The Ghoomar dance from Udaipur and Kalbeliya dance ofJaisalmer have gained international recognition. Folk music is a vital part of Rajasthani culture. KathputliBhopa, Chang, Teratali, Ghindr, Kachchhighori, Tejaji, etc. are the examples of the traditional Rajasthani culture. Folk songs are commonly ballads which relate heroic deeds and love stories; and religious or devotional songs known as bhajans and banis (often accompanied by musical instruments likedholaksitarsarangi etc.) are also sung. Rajasthan is known for its traditional, colorful art. The block prints, tie and dye prints, Bagaru prints, Sanganer prints, and Zari embroidery are major export products from Rajasthan. Handicraft items like wooden furniture and crafts, carpets, and blue pottery are commonly found here. Rajasthan is a shoppers’ paradise, with beautiful goods at low prices. Reflecting the colorfulculture, Rajasthani clothes have a lot of mirror-work and embroidery. A Rajasthani traditional dress for females comprises an ankle-length skirt and a short top, also known as a lehenga or achaniya choli. A piece of cloth is used to cover the head, both for protection from heat and maintenance of modesty. Rajasthani dresses are usually designed in bright colours like blue, yellow and orange.

A decorated Indian elephant during a fair in Jaipur.

The main religious festivals are DeepawaliHoliGangaur,TeejGogajiShri Devnarayan JayantiMakar Sankrantiand Janmashtami, as the main religion is Hinduism. Rajasthan’s desert festival is held once a year during winter. Dressed in brilliantly hued costumes, the people of the desert dance and sing ballads. There are fairs with snake charmers, puppeteers, acrobats and folk performers. Camels play a role in this festival. Spirit possession has been documented in modern Rajasthan. Some of the spirits possessing Rajasthanis are seen as good and beneficial, while others are seen as malevolent. The good spirits include murdered royalty, the underworld god Bhaironji, and Muslim saints. Bad spirits include perpetual debtors who die in debt, stillborn infants, deceased widows, and foreign tourists. The possessed individual is referred to as aghorala (“mount”). Possession, even if it is by a benign spirit, is regarded as undesirable, as it entails loss of self-control and violent emotional outbursts.[26]

[edit]Administration

[edit]Government

The current government in Rajasthan is that of Indian National Congress. The current Chief Minister isAshok Gehlot.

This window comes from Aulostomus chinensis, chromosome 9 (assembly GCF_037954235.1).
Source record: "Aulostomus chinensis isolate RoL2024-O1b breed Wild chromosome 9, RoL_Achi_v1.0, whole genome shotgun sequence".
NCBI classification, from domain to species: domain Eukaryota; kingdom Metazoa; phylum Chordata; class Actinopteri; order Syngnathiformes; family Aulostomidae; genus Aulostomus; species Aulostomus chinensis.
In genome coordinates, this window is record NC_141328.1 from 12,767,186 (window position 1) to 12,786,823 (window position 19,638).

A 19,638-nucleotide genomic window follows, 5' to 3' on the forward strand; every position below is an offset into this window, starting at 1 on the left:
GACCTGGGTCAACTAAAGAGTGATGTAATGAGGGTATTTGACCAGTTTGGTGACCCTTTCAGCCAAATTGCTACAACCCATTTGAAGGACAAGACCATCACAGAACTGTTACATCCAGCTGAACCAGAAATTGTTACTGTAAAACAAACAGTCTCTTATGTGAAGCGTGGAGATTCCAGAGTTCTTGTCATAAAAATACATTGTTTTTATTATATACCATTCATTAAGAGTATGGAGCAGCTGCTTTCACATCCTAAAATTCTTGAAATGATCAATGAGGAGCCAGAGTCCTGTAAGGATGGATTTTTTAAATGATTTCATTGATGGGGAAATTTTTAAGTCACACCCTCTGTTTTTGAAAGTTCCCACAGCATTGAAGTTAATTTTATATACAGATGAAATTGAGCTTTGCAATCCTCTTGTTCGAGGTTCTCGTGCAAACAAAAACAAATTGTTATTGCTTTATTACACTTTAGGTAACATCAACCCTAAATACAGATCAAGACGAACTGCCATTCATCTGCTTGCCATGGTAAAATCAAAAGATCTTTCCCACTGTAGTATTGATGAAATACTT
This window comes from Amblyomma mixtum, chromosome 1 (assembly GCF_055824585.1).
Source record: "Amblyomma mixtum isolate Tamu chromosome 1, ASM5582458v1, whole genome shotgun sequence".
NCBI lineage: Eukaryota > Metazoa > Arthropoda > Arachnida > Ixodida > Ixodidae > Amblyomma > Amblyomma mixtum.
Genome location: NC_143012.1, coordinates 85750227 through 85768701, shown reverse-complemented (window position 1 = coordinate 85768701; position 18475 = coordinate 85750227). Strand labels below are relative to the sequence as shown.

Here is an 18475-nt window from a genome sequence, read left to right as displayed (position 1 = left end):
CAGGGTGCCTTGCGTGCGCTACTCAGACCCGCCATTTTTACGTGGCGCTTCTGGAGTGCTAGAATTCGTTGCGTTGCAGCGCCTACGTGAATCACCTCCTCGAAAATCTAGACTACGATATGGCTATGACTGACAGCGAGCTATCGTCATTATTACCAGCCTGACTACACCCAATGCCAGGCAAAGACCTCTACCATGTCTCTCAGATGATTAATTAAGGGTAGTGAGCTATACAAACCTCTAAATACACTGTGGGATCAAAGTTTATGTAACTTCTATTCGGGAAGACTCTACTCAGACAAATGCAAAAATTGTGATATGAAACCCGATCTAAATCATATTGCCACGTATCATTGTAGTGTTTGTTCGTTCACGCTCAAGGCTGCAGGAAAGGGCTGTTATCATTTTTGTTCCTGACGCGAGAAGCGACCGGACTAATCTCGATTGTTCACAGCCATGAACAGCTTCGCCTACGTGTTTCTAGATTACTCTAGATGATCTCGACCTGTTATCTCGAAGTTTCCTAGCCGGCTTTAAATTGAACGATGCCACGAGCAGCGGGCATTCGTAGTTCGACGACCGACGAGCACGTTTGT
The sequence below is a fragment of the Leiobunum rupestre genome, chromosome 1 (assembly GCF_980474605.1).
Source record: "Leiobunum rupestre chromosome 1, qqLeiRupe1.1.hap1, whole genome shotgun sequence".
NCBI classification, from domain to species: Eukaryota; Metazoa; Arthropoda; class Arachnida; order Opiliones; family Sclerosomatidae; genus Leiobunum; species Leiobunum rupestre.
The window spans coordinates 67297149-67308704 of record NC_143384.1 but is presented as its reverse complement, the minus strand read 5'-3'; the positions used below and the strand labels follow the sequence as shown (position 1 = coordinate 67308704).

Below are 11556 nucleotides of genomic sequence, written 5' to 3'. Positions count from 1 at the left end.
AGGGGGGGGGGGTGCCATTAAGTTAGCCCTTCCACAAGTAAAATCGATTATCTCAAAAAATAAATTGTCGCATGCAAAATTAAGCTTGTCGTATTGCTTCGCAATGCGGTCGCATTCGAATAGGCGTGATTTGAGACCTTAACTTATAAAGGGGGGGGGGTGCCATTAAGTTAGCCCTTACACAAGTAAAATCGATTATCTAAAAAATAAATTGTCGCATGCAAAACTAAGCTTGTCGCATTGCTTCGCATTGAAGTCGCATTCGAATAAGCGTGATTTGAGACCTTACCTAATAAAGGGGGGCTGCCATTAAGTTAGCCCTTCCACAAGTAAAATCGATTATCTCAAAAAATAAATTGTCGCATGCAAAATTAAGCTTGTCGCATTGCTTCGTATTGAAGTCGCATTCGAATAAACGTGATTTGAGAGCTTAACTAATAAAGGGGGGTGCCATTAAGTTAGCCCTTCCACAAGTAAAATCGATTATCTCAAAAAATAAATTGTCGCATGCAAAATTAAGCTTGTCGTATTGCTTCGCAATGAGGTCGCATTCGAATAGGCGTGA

[edit]Politics

Main article: Politics of Rajasthan

The political life of Rajasthan is dominated by two major parties: Bharatiya Janata Party (BJP) andIndian National Congress.

[edit]Districts

The Jain temple at Ranakpur is in Pali district.

Main article: Districts of Rajasthan

Rajasthan is divided into 33 districts and seven divisions:

[edit]Demographics

UmaidBhawan Exterior 1.jpg Part of a series on Rajasthani people
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Rajasthan Portal

Rajasthan has a mainly Rajasthani population of approximately 68,621,012. Hindus account for 88.8% of the population.[24]Muslims make up 8.5%, Sikhs 1.4% and Jains 1.2% of the population.[24] The state of Rajasthan is also populated by Sindhis, who came to Rajasthan from Sindh province (now in Pakistan) during the India-Pakistan separation in 1947. The mother tongue of the majority of people in Rajasthan isRajasthani. Rajasthani and Hindi are the most widely used languages in Rajasthan. Rajasthani is used as a medium of instruction, along with Hindi and English, in some schools. Some other languages used in Rajasthan are GujaratiSindhi andPunjabi.

[edit]Education

During recent years, Rajasthan has made significant progress in the area of education. The state government has been making sustained efforts to improve the education standard. In recent decades, the literacy rate of Rajasthan has increased significantly. In 1991, the state’s literacy rate was only 38.55% (54.99% male and 20.44% female). In 2001, the literacy rate increased to 60.41% (75.70% male and 43.85% female). This was the highest leap in the percentage of literacy recorded in India (the rise in female literacy being 23%).[27] At the Census 2011, Rajasthan had a literacy rate of 67.06% (80.51% male and 52.66% female). Although Rajasthan’s literacy rate is below the national average of 74.04% and although its female literacy rate is the lowest in the country (closely followed by Bihar at 53.33%), the state has been praised for its efforts and achievements in raising male and female literacy rates.[28][29] Rajasthan has nine universities and more than 250 colleges, 55,000 primary and 7,400 secondary schools. There are 41 engineering colleges with an annual enrollment of about 11,500 students. The state has 23 polytechnics and one-hundred and 52 Industrial Training Institute (ITIs) that impart vocational training.[30]

[edit]Flora and fauna

The Great Indian Bustard has been classed as critically endangered since 2011.

Though a large percentage of the total area is desert, and even though there is little forest cover, Rajasthan has a rich and varied flora and fauna. The natural vegetation is classed as Northern Desert Thorn Forest (Champion 1936). These occur in small clumps scattered in a more or less open forms. Density and size of patches increase from west to east following the increase in rainfall. The Desert National ParkJaisalmer, spread over an area of 3162 km², is an excellent example of the ecosystem of the Thar Desert, and its diverse fauna. Seashells and massive fossilized tree trunks in this park record the geological history of the desert. The region is a haven for migratory and resident birds of the desert. One can see many eaglesharriersfalconsbuzzardskestrel andvulturesShort-toed Eagles (Circaetus gallicus)Tawny Eagles(Aquila rapax)Spotted Eagles (Aquila clanga)Laggar Falcons(Falco jugger) and kestrels are the commonest of these. The Ranthambore National Park located in Sawai Madhopur, is one of the finest Tiger Reserves in the Country which became a part of Project Tiger in 1973.